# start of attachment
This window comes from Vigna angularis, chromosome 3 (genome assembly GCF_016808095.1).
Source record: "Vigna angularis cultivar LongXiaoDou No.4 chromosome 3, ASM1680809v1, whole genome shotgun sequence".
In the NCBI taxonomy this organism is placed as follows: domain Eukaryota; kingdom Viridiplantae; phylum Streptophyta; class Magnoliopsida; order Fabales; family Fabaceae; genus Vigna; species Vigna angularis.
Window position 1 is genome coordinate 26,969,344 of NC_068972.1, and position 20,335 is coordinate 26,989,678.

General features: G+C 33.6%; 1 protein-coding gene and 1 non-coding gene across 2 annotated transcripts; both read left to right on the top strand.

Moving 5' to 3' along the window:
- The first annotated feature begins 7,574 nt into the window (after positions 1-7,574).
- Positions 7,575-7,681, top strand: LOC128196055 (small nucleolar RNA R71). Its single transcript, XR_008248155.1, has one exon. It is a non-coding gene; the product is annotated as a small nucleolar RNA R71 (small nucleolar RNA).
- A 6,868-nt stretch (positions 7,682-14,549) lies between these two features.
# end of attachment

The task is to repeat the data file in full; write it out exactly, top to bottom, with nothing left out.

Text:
This window comes from Vigna angularis, chromosome 3 (genome assembly GCF_016808095.1).
Source record: "Vigna angularis cultivar LongXiaoDou No.4 chromosome 3, ASM1680809v1, whole genome shotgun sequence".
In the NCBI taxonomy this organism is placed as follows: domain Eukaryota; kingdom Viridiplantae; phylum Streptophyta; class Magnoliopsida; order Fabales; family Fabaceae; genus Vigna; species Vigna angularis.
Window position 1 is genome coordinate 26,969,344 of NC_068972.1, and position 20,335 is coordinate 26,989,678.

General features: G+C 33.6%; 1 protein-coding gene and 1 non-coding gene across 2 annotated transcripts; both read left to right on the top strand.

Moving 5' to 3' along the window:
- The first annotated feature begins 7,574 nt into the window (after positions 1-7,574).
- Positions 7,575-7,681, top strand: LOC128196055 (small nucleolar RNA R71). Its single transcript, XR_008248155.1, has one exon. It is a non-coding gene; the product is annotated as a small nucleolar RNA R71 (small nucleolar RNA).
- A 6,868-nt stretch (positions 7,682-14,549) lies between these two features.